Amid all the dazzling memorabilia — maps, letters, coronation menus, photos, paintings, china and even bejeweled Fabergé buttons — in “The Romanovs: Legacy of an Empire Lost,” it’s a humble petticoat that most haunts the mind after leaving the Museum of Russian Art in south Minneapolis.
Made of white batiste linen so fine it’s almost translucent, Anastasia’s half-slip and someone else’s pretty blouse now adorn a tall mannequin in a little side room. Her floor-length petticoat is simple, unembellished aside from embroidery at the hem and two initials stitched in red at the back of the narrow waistband: A.N. for Anastasia Nicolaevna, daughter of Nicholas II, the last czar of Russia.
Anastasia wasn’t wearing that slip when she died sometime after midnight July 17, 1918, in a basement in Ekaterinburg in the Ural Mountains. She and 10 others were murdered there — her parents, three sisters, a brother, their doctor, maid, valet and cook.
Afterward reports were sent to Moscow, things were packed and shipped. The civil war dragged on between the “Red” Bolshevik revolutionaries and the “White” Russians loyal to the czar. The Romanov dynasty, which ruled Russia for three centuries, faded into history and legend. But Romanov things survived and found their way into the outside world, cherished by monarchists, sold by the Soviet government, sought by collectors, preserved by museums.
“Legacy” gathers more than 200 Romanov artifacts and historic documents from 25 institutions and private collections, including souvenirs from the 1896 coronation of Nicholas II brought home by a pair of pretty Minnesota girls who were among the 15 American “Strangers of Distinction” invited to the Kremlin festivities.
Beautifully designed and installed, as always at TMORA, the show offers a transporting experience of Russia’s tragic past.
‘They became close to me’
It’s important to remember that “everything in this exhibition is authentic; it’s the real stuff,” said curator Masha Zavialova, who tracked down the material with help from a team of consultants.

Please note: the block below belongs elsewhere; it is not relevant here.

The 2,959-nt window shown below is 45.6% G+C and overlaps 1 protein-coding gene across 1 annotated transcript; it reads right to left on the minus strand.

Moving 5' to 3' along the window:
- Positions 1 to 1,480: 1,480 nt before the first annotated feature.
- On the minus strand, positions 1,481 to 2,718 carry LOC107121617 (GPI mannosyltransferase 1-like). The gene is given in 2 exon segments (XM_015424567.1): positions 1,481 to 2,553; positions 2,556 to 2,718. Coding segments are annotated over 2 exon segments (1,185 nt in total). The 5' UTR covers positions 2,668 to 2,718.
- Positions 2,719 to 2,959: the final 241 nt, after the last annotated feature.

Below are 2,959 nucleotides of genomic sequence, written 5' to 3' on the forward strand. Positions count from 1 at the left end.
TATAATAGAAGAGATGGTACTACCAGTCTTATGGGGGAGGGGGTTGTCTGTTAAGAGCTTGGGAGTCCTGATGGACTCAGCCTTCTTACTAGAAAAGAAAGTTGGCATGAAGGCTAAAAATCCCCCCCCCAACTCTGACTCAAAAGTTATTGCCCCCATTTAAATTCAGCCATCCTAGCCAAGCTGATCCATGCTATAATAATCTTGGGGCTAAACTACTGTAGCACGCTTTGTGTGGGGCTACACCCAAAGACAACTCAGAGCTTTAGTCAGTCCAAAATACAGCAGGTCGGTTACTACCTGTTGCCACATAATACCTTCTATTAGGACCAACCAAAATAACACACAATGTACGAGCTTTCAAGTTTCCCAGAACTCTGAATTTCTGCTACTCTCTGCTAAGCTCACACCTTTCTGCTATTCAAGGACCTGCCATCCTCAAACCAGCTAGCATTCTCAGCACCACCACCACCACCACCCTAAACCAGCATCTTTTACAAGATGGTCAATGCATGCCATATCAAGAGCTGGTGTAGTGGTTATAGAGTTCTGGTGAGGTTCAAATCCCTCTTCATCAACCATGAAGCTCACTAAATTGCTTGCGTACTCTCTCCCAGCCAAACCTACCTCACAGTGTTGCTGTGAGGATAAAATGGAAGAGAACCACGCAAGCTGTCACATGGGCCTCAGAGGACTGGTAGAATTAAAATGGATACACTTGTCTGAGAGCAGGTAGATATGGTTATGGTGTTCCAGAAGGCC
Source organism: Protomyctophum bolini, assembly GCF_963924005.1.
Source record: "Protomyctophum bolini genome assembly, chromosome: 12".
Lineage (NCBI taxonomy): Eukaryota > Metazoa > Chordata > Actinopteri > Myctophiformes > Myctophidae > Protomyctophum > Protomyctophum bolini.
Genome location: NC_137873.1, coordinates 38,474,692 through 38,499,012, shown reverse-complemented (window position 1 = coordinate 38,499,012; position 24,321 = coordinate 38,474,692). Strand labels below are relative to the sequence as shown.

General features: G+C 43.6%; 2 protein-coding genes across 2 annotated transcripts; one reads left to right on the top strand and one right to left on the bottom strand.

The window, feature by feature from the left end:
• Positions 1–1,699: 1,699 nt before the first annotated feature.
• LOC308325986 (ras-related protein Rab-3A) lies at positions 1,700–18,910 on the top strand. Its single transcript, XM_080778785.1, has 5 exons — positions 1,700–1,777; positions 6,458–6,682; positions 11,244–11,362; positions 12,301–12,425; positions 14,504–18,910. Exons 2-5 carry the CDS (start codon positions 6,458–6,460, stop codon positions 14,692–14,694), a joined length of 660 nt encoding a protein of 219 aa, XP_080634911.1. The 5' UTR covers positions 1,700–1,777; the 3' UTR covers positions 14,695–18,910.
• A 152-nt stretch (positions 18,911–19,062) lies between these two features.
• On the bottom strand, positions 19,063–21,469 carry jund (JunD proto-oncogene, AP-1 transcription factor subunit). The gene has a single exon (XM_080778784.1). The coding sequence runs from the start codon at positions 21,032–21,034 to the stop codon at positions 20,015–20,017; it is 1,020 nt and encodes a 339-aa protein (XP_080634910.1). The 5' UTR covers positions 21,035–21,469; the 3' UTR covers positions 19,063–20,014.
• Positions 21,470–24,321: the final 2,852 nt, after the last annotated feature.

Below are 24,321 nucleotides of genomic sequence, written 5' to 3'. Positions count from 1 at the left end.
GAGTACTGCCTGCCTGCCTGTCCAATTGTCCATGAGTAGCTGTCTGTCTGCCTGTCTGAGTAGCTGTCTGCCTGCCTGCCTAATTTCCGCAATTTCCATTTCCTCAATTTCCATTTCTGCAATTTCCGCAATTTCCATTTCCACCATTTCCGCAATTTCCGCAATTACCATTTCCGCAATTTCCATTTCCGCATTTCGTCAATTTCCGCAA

A substantial portion is on loan from the Foundation of Russian History at Holy Trinity Seminary, a Russian Orthodox repository in Jordanville, N.Y.
Anastasia’s skirt came indirectly from the czar’s sister, who was in London when the family was killed. Fifty boxes of their goods were shipped to her via Siberia, of which about half arrived, Zavialova said. She in turn entrusted much of the material to the Orthodox church, a traditional supporter of the czar.
“Working on this was really hard because I had to touch these things and it was heart-wrenching,” said Zavialova, who grew up in St. Petersburg in the Soviet era before moving in 2001 to Minnesota, where she earned a doctorate at the University of Minnesota. “No leaders are perfect, as we know, but Nicholas was a good person and they became close to me, people I really feel I know.”
For all their tragic fame, Anastasia and her family are bit players in the Romanov saga.
The marquee actors include Peter I the Great, who built St. Petersburg as a gateway to the West during his reign from 1682 to 1725; Catherine II the Great (1762-96), a willful German princess who disposed of her Romanov husband and established her own imperial court as a center of European art and culture, and Alexander II (1855-81), a modernizer who emancipated the serfs in 1861, introduced jury trials and began to reorganize the country as a constitutional monarchy before being assassinated.
The wealth of Russian royals in their heyday is almost unimaginable now. Paintings by Rembrandt, Raphael, Leonardo and luminaries of that ilk lined their palaces; intellectuals including Voltaire enlivened the court; bling abounded.
“Under Catherine the Great, you were served on silver and gold if you were not important,” said Zavialova. “Only the imperial family was served on porcelain because it was so expensive.”
But once the Romanovs established their own porcelain factory, they turned the stuff out in bulk — exquisite hand-painted, gold-rimmed, 47,000-piece table settings. The show’s coronation memorabilia ranges from a deep blue 1825 bowl rimmed with golden military insignia to a banner-length menu for Nicholas II’s 1896 fete at which guests munched an all-Russian menu of borscht, pickle soup, fish, pastry and ice cream.
Come the revolution, the luxe life ended as aristocrats fled the country fearing for their lives. Strapped for cash, the Soviet government sold paintings from the Hermitage palace in St. Petersburg to, among others, American financier Andrew Mellon, who made them the core of what is now the National Gallery of Art in Washington, D.C. Porcelain, jewelry, icons and other artifacts were sold through New York’s Hammer Galleries, where royal dinner plates fetched $55 each.
Newspaper articles, bank notes, stamps and other documents show the change from Czarist to Soviet power.
“We’ve studiously tried not to proselytize for or against the aristocracy,” said TMORA director Brad Shinkle. “We’re just trying to provide a context for the history of Russia over 400 years.”